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What’s The Phobia Of Clowns

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Phobia Of Clowns: Treatment

Why Are We Afraid Of Clowns?

Like any type of phobia, it can be treated by following a certain type of therapy which reduces your anxiety. 15Minutes4Me is an online self-help program which has been developed to treat anxiety, and it thus guides you to reduce your anxiety. You can reduce or overcome your phobia of clowns by following this program.

Can You Be Diagnosed With Coulrophobia

If your fear of clowns is beyond reason or affecting your quality of life, it might be best to see a mental health specialist who can help determine if you have coulrophobia. 

They will ask how you feel when you see a clown, when your fear of clowns started, and if you always respond this way. Theyll also ask if you actively avoid clowns and how behaviors related to the phobia affect your life.

Your provider will also want to rule out any other possible medical conditions that could explain your symptoms, such as paranoid personality disorder and panic disorder .

Where Does Coulrophobia Come From

Coulrophobia follows the same pattern as many words for specific phobias, such as arachnophobia . The -phobia part comes from a Greek word meaning fear. The first part of coulrophobia is likely based on the Greek word kolon, meaning limb, perhaps in reference to stilts, which many clowns walk on in circus acts.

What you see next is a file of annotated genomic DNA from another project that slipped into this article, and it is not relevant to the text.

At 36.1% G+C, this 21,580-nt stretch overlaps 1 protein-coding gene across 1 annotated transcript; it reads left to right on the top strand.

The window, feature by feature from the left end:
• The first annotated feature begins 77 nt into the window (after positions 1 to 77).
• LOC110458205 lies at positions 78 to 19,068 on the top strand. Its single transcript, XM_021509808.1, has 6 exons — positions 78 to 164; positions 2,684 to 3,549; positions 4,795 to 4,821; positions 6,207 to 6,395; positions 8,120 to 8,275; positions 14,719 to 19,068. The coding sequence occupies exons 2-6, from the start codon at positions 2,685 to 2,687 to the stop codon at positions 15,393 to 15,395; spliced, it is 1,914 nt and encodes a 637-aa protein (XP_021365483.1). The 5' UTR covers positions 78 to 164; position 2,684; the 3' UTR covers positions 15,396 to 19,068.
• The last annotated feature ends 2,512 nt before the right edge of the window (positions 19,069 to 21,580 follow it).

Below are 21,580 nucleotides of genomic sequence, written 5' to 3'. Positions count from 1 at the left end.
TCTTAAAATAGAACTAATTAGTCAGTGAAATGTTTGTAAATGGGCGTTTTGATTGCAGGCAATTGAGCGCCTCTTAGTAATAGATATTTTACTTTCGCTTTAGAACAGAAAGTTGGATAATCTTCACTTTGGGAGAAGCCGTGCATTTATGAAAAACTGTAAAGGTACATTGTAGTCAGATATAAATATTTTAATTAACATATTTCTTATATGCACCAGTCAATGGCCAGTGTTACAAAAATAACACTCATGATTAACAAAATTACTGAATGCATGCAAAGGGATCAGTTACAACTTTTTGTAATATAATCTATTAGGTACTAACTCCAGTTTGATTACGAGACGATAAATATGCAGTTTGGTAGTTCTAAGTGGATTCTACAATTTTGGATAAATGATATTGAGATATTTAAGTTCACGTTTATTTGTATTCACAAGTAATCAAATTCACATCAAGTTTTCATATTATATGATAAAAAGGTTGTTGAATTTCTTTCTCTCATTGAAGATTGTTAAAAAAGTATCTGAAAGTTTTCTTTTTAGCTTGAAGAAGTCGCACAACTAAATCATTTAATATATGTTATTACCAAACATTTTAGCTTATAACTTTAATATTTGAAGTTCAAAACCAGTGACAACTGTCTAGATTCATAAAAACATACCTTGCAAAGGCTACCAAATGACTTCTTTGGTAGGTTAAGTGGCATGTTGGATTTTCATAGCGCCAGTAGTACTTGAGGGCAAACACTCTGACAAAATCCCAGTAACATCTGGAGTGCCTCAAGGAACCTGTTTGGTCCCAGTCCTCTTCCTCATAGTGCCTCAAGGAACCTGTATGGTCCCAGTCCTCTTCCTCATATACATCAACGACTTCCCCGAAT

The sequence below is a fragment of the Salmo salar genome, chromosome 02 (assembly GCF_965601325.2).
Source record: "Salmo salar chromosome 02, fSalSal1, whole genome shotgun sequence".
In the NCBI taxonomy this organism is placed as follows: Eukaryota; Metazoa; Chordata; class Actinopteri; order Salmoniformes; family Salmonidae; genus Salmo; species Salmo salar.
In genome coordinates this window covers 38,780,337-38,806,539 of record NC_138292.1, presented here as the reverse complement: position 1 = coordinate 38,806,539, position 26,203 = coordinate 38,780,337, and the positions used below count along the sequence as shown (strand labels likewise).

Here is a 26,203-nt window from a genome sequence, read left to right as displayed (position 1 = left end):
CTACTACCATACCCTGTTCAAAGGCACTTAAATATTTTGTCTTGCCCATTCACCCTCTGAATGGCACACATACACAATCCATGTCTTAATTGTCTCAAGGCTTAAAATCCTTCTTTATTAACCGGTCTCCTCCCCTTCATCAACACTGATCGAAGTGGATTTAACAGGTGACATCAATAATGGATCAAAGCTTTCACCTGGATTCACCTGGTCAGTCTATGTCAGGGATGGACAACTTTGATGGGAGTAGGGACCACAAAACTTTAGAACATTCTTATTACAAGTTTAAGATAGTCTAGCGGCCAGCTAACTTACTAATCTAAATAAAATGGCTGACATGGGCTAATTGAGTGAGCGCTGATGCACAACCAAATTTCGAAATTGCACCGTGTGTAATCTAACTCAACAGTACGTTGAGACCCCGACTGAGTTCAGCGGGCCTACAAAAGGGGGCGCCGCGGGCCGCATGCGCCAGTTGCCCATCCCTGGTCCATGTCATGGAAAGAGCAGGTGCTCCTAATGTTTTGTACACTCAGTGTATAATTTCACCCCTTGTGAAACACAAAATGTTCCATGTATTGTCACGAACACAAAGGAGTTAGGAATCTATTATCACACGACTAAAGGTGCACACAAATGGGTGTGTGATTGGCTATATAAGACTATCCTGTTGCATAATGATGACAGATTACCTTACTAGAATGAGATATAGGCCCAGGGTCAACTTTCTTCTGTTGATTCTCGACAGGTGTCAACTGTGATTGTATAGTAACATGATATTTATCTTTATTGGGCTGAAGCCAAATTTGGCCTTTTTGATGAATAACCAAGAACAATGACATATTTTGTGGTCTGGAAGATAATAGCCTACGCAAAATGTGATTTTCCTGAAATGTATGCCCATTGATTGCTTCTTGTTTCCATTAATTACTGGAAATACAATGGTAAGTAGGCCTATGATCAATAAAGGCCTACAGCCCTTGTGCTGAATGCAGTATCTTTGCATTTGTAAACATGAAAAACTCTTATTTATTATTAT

The concept of the fear of clowns has been magnified by pop culture, with many horror movies based on this idea. But clinically diagnosed coulrophobia is uncommon. Many behavioral psychologists suggest that coulrophobia symptoms, such as fear or discomfort, are found in many people, but not many people actually experience the crippling anxiety and dread associated with the condition.

The fear of clowns is not fully understood, but research suggests that their exaggerated facial makeup may be to blame.

Coulrophobia, like other -phobia words, is more often used in formal settings, since the more straightforward phrase fear of clowns usually suffices.

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Clowns Through The Ages

Clowns have existed way before the silver screen, or even the circus. Royal entertainers have been referenced in ancient Egypt, Greece, Rome and China, though the word clown did not come into use until the 16th century.